This past Jan when I obtained citizenship, I was not requested for a few of the listed items;
None of the 3 certificates of compliance, did not need to publish in a paper, did not sing anthem, did not take any written test but was tested orally in spanish but nothing on history.
Since I submitted my citizenship request immediately after obtaining my visa (again), the documents I submitted for the visa were sufficient…..
Perhaps they have different requirements depending on  the path to citizenship….mine was for marriage (need to be at least 3 years married and does not need to be in Ecuador).
First came citizenship, then you can apply for a passport….

AMDG wrote:

This past Jan when I obtained citizenship, I was not requested for a few of the listed items;
None of the 3 certificates of compliance, did not need to publish in a paper, did not sing anthem, did not take any written test but was tested orally in spanish but nothing on history.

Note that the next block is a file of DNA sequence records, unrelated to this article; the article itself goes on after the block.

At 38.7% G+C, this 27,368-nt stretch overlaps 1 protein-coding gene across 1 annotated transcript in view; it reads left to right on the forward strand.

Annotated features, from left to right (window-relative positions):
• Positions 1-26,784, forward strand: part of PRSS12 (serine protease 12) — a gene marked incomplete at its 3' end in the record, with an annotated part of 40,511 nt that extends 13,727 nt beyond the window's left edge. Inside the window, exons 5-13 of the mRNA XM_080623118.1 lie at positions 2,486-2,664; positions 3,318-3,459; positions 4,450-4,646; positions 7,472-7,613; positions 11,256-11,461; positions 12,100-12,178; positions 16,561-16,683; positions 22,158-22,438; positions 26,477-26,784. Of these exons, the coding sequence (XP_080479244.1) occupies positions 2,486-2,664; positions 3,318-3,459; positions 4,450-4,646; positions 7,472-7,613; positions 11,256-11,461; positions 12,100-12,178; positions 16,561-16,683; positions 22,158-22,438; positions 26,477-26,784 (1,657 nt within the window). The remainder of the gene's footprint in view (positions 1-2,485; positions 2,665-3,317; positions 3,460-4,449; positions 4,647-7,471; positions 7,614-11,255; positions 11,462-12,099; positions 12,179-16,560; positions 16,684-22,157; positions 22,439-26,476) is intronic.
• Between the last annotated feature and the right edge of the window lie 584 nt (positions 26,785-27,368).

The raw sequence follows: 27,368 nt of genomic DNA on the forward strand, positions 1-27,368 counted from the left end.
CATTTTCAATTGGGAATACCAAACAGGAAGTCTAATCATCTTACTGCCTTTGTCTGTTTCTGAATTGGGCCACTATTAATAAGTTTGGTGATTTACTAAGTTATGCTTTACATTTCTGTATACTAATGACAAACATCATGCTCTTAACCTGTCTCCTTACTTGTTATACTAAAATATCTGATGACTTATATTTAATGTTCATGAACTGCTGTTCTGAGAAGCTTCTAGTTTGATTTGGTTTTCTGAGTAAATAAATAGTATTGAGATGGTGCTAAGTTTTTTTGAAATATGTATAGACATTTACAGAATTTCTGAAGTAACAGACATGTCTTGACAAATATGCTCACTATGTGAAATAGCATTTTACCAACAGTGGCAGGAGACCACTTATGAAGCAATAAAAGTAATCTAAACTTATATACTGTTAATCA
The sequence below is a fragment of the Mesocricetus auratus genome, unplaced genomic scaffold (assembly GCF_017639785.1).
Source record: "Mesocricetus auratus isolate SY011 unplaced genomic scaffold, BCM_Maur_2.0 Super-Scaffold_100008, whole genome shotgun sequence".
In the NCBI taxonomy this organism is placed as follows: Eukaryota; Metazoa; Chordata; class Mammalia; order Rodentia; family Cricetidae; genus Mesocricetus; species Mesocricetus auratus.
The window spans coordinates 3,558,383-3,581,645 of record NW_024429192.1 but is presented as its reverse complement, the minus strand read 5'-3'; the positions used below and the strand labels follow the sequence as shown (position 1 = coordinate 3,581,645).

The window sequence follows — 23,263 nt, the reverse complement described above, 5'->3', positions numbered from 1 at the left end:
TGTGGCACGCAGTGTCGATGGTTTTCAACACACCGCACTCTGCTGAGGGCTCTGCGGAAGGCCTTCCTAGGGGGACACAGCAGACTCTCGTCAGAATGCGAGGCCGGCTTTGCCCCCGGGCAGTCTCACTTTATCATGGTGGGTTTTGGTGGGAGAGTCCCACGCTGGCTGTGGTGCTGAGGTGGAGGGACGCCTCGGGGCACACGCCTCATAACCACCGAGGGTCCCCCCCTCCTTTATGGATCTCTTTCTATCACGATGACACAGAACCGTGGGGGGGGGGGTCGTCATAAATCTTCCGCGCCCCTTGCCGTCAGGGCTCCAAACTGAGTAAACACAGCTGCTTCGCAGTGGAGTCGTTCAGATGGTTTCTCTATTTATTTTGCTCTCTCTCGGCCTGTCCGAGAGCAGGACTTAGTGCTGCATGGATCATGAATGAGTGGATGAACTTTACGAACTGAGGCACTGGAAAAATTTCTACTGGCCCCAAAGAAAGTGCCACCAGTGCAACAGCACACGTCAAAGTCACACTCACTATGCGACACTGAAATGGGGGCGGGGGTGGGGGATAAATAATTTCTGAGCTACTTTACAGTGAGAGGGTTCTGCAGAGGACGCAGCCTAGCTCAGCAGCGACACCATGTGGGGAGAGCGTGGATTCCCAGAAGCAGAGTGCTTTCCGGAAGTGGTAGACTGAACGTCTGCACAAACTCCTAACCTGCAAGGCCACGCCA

Since I submitted my citizenship request immediately after obtaining my visa (again), the documents I submitted for the visa were sufficient…..
Perhaps they have different requirements depending on  the path to citizenship….mine was for marriage (need to be at least 3 years married and does not need to be in Ecuador).
First came citizenship, then you can apply for a passport….

Congratulations. Did you do it through the Guayaquil office?

Affirmative, I did it in Guayaquil

Nards Barley wrote:

So according to Dom, the application process needs to take place in Quito or Guayaquil.  You also need to bring 3 Ecuadorian citizens with you when you go to sing the national anthem.

If true, the latter seems like a helpful idea for any citizenship candidate who is singing-challenged and needs some cover for selected lip-synching moments.

Even if only three candidates attend the citizenship confirmation ceremony, that's a dozen people singing the anthem, most of them anthem-savvy citizens. :D

cccmedia in Quito

There is an article in El Commercio that I thought might be pertinent to getting a Ecuadorian police report.